New figures show where in the country British mutation is most prevalent


The British variant B.1.1.7 is found to a greater or lesser extent in all regions. It has been found in 383 Danes so far.

On Wednesday, the British variant accounts for 6.6 per cent of the gene-sequenced samples at national level in week 2. This is stated in the latest on the development from the Statens Serum Institut. On Sunday, it appeared that the share was 8.2 percent, and on Monday the figure was 7 percent. The figures change day by day because the Statens Serum Institut continuously updates them. Read more about why the numbers change here.

The largest proportion of cases is found in Region Zealand, where 10.3 per cent of the gene-sequenced samples turn out to be the British variant.

Next, 8.9 per cent of the gene-sequenced samples are the British variant in the Region of Southern Denmark. The Central Jutland Region occupies third place with 6 per cent, and in the Capital Region the British variant makes up 5.1 per cent of the gene-sequenced samples.

In the statement for the Capital Region, however, it is worth noting that Bornholm is completely free of the British variant. The North Jutland region has the fewest cases when measuring the proportion of the sample-identified cases with the British variant, which is 1.2 per cent.

The order in most cases measured by the proportion of samples is in the same order in week 1, but the percentages have become higher because the proportion of the sample-identified cases with the British variant has grown. In week 1, the share at national level is tentatively at 4 percent, and in week 2 at 6.6 percent.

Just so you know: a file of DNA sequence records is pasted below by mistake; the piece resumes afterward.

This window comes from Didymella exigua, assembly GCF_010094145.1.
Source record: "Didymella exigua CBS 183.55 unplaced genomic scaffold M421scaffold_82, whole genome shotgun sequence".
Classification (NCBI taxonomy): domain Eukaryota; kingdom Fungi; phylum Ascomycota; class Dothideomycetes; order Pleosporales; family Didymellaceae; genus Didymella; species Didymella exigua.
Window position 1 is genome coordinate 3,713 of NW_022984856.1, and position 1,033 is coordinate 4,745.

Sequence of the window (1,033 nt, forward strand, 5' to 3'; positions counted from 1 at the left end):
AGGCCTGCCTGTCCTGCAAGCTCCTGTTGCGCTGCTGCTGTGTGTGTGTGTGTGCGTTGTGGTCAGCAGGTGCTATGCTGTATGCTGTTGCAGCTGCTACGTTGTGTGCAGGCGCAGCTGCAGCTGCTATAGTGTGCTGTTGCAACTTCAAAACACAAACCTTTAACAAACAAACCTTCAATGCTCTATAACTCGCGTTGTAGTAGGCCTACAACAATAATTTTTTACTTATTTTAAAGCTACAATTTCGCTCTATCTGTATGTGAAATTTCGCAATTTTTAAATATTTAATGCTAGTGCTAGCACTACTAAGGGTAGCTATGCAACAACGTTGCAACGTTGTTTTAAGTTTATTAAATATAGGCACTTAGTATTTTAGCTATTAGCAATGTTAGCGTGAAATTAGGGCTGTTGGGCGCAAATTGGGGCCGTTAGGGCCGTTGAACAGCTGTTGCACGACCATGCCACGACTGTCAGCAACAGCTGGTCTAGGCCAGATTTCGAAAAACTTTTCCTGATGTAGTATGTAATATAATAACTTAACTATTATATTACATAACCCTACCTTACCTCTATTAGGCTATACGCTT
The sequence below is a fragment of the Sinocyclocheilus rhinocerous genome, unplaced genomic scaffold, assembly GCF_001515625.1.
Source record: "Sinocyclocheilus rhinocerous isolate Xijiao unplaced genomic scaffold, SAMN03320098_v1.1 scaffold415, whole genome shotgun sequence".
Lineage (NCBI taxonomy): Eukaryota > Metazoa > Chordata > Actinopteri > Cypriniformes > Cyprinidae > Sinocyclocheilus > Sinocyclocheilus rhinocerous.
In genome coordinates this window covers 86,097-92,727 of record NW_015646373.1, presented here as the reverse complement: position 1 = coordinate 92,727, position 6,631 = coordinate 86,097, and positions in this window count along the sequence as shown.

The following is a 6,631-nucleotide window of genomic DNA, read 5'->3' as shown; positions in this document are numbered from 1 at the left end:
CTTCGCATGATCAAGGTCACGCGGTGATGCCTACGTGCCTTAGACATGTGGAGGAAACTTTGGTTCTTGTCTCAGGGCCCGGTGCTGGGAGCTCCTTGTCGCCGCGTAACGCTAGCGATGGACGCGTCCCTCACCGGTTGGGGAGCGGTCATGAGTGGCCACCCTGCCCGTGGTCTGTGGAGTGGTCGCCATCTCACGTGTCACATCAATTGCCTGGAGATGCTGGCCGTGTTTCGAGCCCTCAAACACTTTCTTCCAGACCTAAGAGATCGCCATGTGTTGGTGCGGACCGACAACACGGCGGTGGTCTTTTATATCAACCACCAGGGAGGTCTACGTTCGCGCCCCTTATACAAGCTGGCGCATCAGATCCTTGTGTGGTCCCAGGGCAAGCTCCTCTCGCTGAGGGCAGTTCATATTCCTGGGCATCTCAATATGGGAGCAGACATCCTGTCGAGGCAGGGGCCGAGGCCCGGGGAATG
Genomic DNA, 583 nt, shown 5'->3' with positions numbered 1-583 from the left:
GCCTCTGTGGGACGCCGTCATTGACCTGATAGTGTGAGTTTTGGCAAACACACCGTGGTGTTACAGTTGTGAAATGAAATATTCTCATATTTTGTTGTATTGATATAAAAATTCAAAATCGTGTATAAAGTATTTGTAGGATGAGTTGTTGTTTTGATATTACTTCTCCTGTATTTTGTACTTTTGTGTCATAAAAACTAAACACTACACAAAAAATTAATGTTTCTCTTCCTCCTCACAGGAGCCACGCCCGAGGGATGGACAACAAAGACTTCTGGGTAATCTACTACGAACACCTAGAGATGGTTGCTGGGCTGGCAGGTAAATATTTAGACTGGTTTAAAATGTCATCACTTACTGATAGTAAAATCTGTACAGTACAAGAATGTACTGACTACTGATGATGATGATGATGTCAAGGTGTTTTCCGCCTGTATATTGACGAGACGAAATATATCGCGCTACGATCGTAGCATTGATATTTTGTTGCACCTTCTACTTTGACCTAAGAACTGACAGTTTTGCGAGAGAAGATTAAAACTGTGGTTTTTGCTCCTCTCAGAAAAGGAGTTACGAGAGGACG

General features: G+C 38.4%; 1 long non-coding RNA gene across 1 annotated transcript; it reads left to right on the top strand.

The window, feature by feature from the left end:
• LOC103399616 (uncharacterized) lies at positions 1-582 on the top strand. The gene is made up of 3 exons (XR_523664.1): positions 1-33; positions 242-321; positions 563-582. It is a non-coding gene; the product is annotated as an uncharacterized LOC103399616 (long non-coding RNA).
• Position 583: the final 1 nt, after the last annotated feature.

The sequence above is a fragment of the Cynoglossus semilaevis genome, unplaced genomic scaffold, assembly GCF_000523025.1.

Some experts point out that the percentage, ie the percentage, indicates that the British variant is spreading rapidly in society, while others believe that the variant is not spreading quite as rapidly because the number of new cases in week 1 and in week 2 is large seen the same, while the total number of infections decreases. The number of sample-identified cases with the UK variant is currently 111 in week 1 and 94 in week 2.


Source: www.berlingske.dk by www.berlingske.dk.

*The article has been translated based on the content of www.berlingske.dk by www.berlingske.dk. If there is any problem regarding the content, copyright, please leave a report below the article. We will try to process as quickly as possible to protect the rights of the author. Thank you very much!

*We just want readers to access information more quickly and easily with other multilingual content, instead of information only available in a certain language.

*We always respect the copyright of the content of the author and always include the original link of the source article.If the author disagrees, just leave the report below the article, the article will be edited or deleted at the request of the author. Thanks very much! Best regards!